Friday, August 30, 2013

Planning for Exciting New Adventures

photo source
The last bell of the day rings in June and the students run out of the building almost as fast as the teachers do.  Not this year.  When the bell rang they sounded more like the starting gun to the upcoming marathon race I eagerly agreed to.

I have taught 7th grade Texas history for the last 13 years.  I know the subject, expectations and skill acquisition that is expected as each year progresses.  Students enter as babies and leave me little teenagers.  I know and love the teachers in my grade level.  They ran to my rescue when I was sick, comforted me when I lost my grandmother and saved me daily with passing period stories of 7th grade awkwardness (the antidote to any bad day.) They are my peeps. 

In May I was offered an opportunity to teach with a woman who challenges me professionally, makes me think and grow.  (And I happen to adore her in every way.) I jumped at it.  It was in the same school...I would move 4 doors down the hall from my people.  Not a big change, or so I thought.  I should have known right away when people congratulated me on getting "promoted." I would cringe every time.  We are all on the same pay scale, how is moving 4 doors down a promotion? Did people really see those 13 years I spent in a job I loved as a demotion from this new opportunity?  Disheartened I tried to let it go.

My new BTB (best teacher buddy) and I met the Monday after school let out.  We were joined by her long time friend and our fellow 8th grade U.S. history teacher, (T-dog.)  We started with a deep conversation about our vision for teaching and how we saw that translating into what we did in our classroom.  We agreed that to meet the needs of the 21st century student we needed to make dramatic changes...all of us did.  Our vision statement: to provide engaging, innovating experiences everyday in a classroom that utilizes current researched methods. A quote became our focus and motto- "Education is not the filling of a bucket but the lighting of a fire." 

We looked at the district provided curriculum and really studied the standards. After painful hours of discussion we agreed on our driving question.  From there we decided on the assessments. We had discussions about letting our old routines and pet lessons go.  One day we would be super excited the next we would be nervous and anxious about so many changes all at once. Lucky for us those days were different for each of us.  When one would get worried the others would be there to talk us through it and remind us of what our bigger goal.  Some days we were not agreeable...that is the nice way to say it.  We would start looking to fall back into old safer patterns.  There was always one of us that would stop and ask the right questions to get us back on track.  There were tears, high-fives, waffles, more inservices than I have been to in a long time and experimenting with technology.  We bonded over Google docs and websites.  Each of us found a comfortable role we fit into to make a strong team.  Basically, it was a magical summer.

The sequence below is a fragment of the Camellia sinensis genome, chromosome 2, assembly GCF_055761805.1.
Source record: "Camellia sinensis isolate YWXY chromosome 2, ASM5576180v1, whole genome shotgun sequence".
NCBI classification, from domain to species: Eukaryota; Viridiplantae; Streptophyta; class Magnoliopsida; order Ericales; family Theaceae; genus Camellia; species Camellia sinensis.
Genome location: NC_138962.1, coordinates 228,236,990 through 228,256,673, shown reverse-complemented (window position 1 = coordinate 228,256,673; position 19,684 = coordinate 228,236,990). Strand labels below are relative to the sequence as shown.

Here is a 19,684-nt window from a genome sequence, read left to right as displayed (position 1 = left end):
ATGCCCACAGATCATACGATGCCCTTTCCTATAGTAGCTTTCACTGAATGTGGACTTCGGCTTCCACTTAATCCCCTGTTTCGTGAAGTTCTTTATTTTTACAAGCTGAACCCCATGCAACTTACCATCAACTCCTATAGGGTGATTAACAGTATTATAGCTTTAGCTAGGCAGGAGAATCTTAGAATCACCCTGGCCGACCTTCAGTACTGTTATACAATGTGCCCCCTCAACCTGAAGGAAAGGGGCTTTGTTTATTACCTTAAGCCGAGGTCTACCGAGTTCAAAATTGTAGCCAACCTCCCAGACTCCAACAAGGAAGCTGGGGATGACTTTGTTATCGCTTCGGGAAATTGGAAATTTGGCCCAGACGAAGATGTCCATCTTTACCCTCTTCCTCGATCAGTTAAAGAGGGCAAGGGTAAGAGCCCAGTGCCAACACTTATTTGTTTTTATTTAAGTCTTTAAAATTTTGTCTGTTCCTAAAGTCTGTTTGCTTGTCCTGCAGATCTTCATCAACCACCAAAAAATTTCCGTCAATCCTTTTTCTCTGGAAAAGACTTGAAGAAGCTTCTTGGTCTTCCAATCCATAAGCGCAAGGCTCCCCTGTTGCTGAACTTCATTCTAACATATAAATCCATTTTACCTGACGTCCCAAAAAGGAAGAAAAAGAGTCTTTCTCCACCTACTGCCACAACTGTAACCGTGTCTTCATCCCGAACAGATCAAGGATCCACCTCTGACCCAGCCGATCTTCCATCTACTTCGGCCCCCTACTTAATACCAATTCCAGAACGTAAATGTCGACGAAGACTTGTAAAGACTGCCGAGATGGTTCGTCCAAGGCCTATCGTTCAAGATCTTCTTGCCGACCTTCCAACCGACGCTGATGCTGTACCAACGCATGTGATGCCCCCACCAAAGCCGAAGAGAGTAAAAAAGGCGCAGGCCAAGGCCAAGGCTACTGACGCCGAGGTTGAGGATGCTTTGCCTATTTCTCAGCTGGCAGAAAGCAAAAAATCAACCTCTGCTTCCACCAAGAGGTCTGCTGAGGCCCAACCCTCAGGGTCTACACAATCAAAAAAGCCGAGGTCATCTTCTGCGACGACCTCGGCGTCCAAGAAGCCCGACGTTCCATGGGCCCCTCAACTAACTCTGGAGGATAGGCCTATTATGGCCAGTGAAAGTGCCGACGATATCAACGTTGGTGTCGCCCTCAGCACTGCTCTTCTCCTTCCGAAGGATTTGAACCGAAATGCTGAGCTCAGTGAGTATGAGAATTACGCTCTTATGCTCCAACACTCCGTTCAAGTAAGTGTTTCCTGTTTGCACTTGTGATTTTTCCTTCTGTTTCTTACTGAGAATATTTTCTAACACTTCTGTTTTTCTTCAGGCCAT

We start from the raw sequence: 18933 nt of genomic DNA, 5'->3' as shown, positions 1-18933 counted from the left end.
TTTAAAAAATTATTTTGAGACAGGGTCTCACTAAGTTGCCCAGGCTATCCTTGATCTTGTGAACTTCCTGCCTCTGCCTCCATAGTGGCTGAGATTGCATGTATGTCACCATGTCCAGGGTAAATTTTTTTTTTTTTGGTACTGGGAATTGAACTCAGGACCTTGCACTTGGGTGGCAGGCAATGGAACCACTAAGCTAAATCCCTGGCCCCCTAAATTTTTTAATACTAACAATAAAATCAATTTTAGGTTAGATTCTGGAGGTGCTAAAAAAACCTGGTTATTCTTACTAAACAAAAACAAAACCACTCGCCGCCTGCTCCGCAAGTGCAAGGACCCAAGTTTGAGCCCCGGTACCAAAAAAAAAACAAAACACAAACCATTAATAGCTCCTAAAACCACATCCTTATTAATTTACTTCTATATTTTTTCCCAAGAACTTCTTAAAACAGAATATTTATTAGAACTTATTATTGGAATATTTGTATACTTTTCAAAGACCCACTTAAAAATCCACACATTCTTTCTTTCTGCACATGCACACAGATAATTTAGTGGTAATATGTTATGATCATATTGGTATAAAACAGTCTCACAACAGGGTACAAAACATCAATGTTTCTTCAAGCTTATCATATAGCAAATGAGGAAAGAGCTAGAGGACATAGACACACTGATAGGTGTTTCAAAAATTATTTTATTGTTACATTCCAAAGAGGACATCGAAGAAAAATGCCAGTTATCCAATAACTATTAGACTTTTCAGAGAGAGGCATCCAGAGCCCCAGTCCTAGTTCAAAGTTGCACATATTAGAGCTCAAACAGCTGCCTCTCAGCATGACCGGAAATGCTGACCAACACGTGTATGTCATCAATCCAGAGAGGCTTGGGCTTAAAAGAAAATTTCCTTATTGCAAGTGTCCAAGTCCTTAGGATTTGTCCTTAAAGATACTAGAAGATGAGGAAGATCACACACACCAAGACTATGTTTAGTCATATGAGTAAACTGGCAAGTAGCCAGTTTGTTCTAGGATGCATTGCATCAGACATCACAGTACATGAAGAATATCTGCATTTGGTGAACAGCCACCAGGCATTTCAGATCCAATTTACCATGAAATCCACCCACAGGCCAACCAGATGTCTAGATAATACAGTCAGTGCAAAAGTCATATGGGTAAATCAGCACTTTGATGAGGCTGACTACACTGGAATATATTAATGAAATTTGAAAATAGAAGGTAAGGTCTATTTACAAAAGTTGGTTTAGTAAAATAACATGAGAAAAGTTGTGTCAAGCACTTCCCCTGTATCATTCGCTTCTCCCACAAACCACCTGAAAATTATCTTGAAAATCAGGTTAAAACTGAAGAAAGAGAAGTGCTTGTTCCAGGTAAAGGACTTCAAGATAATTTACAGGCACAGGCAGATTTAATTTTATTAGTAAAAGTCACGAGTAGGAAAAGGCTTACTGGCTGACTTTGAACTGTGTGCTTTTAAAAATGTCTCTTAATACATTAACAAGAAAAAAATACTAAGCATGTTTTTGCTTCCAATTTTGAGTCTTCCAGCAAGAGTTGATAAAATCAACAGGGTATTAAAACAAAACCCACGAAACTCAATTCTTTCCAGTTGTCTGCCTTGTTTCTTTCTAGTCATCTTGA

Then school started. It is nice to plan, but then the kids come, other teachers talk and beat you down with snide comments about the nerve of us trying to use the resources our building has to offer.  Our dream to team teach and spend every waking minute together fell apart after one day and 80 kids in a single room.  All plans and dreams for greatness are met with immediate speed bumps.  We expected them.  We didn't know they would hit us so fast and so many the first week of school.  

I was also caught off guard by the level of home-sickness I would feel.  4 rooms down might as well be a new planet. My best friend, sister really, is no longer across the hall.  No more making faces through the windows at each other.  And the precious little time we do have together we are surrounded by people wanting our attention for other things. I knew things would change...they always do. Joining a group/grade level is tough. I used to know where I fit in, but after this week I feel like I know more about where I am not fitting in.

The beauty of this magical summer though is we continue to talk it out. I know that they are there for me in this transition and I am there for them. 

Our students are doing their first BIE pbl.  None of us have taken the formal training.  That was the only training we weren't allowed to take this summer.  Instead we were self trained. Two years in the same PLC, a tour of a New Tech High School and a single day training we are practically experts. We have traded in classroom rules for classroom and team norms.  We are working to limit our talk time and save it for one on one coaching instead. Our students are using "I like and I wonder" as the reflect on their learning and actions in class.  So far the students are excited. We are too. 

Can't wait to see what wild adventures we run into for week two.


  1. Wow! Thanks for being so honest. Teaching really is emotional, and scary, and exciting, and frustrating and...
    But the payday comes when you see the look on a kids face that says they got it.
    This is an exciting year. I haven't been this pumped to teach and go forward in a long time.
    Keep up the good work! I live it.

  2. Freudian
    Hmmmmm. Either one seems to work.